Michael Panther (right) and his team traveled to Kenya in July to distribute a new shipment of wheelchairs to children and adults whose disabilities range from spinal injuries to cerebral palsy. Many of the children had never had wheelchairs, so their parents had carried them everywhere. Photos courtesy living with hope

An LSU alumnus’ nonprofit helps disabled people in his native Africa find new mobility and a chance at a better life

Born in South Sudan, Africa, during a civil war, Michael Panther was 10 years old when he became seriously ill. His life was saved by mission doctors in Kenya, but the illness left him paralyzed and dependent on a wheelchair to move around. 

It was at a school for disabled children in Kenya that Panther saw a child crawling on the ground to get to classes. “That image was something that stayed with me,” says Panther. Even after completing high school in Africa and moving to the United States to attend college at LSU, he couldn’t forget what he had observed. It prompted him to found Living with Hope, a nonprofit organization that has supplied shipping containers filled with hundreds of wheelchairs to children and adults in Africa.

“Maybe that was the reason God saved my life, so I could go back and do this,” Panther says. “There was a reason and a purpose why I went through what I went through—to serve people with disabilities.”

Panther was healthy and full of energy until the age of 10 when a sudden illness left him weak and eventually unable to walk. His family didn’t know what was wrong, and there were no medical facilities in his war-torn country. He and his father made the difficult journey to the neighboring country of Kenya, where Panther was finally seen by mission doctors who diagnosed him with tuberculosis of the spine and saved his life. Two years had passed since he first became ill.

Living with Hope estimates that some 35 million people in Africa require wheelchairs but cannot afford them, and that lack of mobility keeps them out of schools and work. The cost to purchase a pediatric wheelchair is $275.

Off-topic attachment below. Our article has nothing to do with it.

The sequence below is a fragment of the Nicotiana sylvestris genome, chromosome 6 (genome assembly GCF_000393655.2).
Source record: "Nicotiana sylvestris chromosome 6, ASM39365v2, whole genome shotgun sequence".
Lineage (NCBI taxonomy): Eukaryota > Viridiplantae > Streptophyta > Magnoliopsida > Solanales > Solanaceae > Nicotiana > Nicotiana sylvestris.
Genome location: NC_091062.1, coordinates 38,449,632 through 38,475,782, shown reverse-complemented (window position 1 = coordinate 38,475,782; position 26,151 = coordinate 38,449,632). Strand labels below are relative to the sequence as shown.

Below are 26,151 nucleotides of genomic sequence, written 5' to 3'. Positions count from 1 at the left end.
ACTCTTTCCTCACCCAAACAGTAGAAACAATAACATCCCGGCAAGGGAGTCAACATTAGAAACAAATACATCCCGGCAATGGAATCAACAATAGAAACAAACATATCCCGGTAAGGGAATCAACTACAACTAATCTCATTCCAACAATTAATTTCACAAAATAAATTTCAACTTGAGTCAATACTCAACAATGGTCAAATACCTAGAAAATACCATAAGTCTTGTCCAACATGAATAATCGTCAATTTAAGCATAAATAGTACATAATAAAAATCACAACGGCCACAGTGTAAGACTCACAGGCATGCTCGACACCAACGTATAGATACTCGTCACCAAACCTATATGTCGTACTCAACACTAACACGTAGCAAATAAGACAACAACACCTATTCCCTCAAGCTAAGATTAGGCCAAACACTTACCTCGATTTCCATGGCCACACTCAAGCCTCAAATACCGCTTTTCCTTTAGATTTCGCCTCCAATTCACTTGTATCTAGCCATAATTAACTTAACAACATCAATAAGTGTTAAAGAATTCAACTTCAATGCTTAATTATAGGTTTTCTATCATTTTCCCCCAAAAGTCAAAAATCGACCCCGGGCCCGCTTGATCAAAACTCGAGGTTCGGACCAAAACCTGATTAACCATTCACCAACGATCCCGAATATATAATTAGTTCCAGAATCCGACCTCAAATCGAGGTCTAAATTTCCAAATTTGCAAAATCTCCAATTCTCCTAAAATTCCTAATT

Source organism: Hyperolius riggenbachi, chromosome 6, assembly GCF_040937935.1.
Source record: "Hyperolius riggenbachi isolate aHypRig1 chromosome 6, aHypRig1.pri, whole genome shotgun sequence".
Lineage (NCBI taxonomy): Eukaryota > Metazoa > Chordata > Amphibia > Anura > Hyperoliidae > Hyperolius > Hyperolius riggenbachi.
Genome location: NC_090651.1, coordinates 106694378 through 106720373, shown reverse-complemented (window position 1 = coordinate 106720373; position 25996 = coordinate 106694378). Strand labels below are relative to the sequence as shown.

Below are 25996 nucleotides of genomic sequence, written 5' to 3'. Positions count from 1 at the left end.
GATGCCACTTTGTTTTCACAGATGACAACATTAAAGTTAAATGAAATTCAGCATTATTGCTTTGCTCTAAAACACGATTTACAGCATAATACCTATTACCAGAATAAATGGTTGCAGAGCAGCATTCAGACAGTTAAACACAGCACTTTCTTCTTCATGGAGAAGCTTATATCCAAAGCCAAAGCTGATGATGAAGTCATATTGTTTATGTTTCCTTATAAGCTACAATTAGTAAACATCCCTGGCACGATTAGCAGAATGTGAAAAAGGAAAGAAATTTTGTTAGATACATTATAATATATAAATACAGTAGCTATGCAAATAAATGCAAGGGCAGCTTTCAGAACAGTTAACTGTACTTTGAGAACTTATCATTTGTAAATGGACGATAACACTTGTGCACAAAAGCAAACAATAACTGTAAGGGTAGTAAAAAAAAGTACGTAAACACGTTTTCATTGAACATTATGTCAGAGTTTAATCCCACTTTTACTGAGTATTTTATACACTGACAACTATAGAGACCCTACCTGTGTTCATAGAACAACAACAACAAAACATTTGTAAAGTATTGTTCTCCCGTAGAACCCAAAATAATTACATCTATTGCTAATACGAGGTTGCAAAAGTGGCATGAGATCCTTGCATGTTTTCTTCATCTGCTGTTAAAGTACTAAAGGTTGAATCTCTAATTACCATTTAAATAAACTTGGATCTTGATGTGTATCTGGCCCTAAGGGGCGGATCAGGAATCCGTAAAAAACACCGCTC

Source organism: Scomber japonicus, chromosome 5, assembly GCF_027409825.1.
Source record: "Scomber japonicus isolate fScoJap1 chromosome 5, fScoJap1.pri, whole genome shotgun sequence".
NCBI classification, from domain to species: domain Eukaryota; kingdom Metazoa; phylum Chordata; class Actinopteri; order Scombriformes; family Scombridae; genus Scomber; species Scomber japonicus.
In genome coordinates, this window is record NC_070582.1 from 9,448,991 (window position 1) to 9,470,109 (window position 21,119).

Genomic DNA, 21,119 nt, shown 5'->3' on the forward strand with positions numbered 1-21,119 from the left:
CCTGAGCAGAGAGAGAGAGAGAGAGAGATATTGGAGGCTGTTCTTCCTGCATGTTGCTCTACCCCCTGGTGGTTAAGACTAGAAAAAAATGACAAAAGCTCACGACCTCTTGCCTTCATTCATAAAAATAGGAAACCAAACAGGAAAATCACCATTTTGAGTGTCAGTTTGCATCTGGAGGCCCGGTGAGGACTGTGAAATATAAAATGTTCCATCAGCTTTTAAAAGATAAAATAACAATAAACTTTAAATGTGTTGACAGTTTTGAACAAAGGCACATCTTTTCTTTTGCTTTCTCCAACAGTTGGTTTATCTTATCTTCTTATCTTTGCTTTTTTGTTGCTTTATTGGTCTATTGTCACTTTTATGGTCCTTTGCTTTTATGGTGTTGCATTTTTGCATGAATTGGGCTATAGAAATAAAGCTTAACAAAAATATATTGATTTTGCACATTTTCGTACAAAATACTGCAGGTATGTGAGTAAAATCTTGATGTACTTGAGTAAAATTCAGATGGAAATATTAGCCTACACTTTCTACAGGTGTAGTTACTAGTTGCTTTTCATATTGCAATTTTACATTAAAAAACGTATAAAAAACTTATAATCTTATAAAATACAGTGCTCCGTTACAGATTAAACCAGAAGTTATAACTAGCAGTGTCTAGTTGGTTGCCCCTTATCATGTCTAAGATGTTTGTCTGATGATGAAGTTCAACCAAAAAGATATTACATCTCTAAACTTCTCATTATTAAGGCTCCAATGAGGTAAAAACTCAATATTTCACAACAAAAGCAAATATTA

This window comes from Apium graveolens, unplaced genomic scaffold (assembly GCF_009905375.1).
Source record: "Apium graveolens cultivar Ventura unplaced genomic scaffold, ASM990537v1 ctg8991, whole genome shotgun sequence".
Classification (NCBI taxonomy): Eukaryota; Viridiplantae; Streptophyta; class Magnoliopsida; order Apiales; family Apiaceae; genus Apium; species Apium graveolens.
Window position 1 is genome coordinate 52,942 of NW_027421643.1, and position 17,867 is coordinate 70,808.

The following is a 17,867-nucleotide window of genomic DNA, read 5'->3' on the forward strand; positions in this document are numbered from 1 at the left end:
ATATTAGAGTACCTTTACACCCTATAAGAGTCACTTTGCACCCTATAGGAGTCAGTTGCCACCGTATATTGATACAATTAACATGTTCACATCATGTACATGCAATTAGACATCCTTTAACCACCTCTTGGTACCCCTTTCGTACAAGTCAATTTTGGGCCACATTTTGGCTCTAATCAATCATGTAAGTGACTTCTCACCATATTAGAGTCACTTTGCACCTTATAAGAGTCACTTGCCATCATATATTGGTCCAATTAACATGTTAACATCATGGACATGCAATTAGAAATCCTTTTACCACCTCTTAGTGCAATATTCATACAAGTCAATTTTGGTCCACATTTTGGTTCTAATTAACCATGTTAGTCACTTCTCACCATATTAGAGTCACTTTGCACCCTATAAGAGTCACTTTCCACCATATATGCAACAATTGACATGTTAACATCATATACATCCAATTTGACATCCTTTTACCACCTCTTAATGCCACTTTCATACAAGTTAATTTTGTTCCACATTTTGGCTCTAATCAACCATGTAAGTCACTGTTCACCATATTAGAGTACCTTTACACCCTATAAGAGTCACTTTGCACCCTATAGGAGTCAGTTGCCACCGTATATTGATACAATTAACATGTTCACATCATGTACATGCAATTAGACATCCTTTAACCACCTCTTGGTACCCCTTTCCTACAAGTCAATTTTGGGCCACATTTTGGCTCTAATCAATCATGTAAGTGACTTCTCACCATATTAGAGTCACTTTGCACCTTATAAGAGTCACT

The American doctor who treated him arranged for Panther to attend high school and then college. In 2010, Panther moved to the United States, where he attended LSU and earned a degree in economics. While in college, he took on many leadership roles, serving as director of student outreach for Student Government and president of the International Student Association. He was also elected Homecoming King by the student body during his senior year in 2015, making him the first international student to receive the honor.

At LSU, Panther also founded the LSU Disability Student Organization. “The organization was a tool to advocate for [disabled] students to have a better experience at LSU,” Panther says. The experiences and skills acquired on campus prepared him for running a nonprofit, he explains.

While in the United States, Panther says he observed people with disabilities being treated positively, with love and respect. “Back in Africa, people with disabilities are not seen as human beings, to be honest. They are seen as having no value. I wanted to go back and see how I could serve and how I could help.”

After graduating from LSU in December 2015, Panther moved to Chicago, and it was there that he created Living with Hope. In 2018, he made his first trip back to Kenya—along with a team of physical therapists, mechanics and support personnel—to distribute wheelchairs. The first distribution was at the hospital where Panther had been treated. He was also able to bring wheelchairs to the first school that he attended. “The conditions were still the same,” Panther says. “It was great and humbling to be back.”

Living with Hope has made several wheelchair distributions over the past few years, each one larger than the one before. Although travel was limited in 2020, Panther’s team had previously trained people in Africa on how to take care of the wheelchairs and make sure they were properly fitted. Panther set out to raise more money than ever, and shipped six containers, with 240 wheelchairs each inside, during 2020. 

In July of this year, Panther was able to travel again with a team and provide on-the-ground support. “The need is still overwhelming,” he says. “We have so many kids lying on the ground, lying in the home. They don’t have mobility devices to go to school.”

Panther says he would like to continue to send wheelchairs, but he is also looking at the long-term sustainability of the effort. His goal is to build a factory within the next few years to produce wheelchairs in Kenya and bring employment to locals. “It would open a whole new opportunity there for people in Africa,” he says.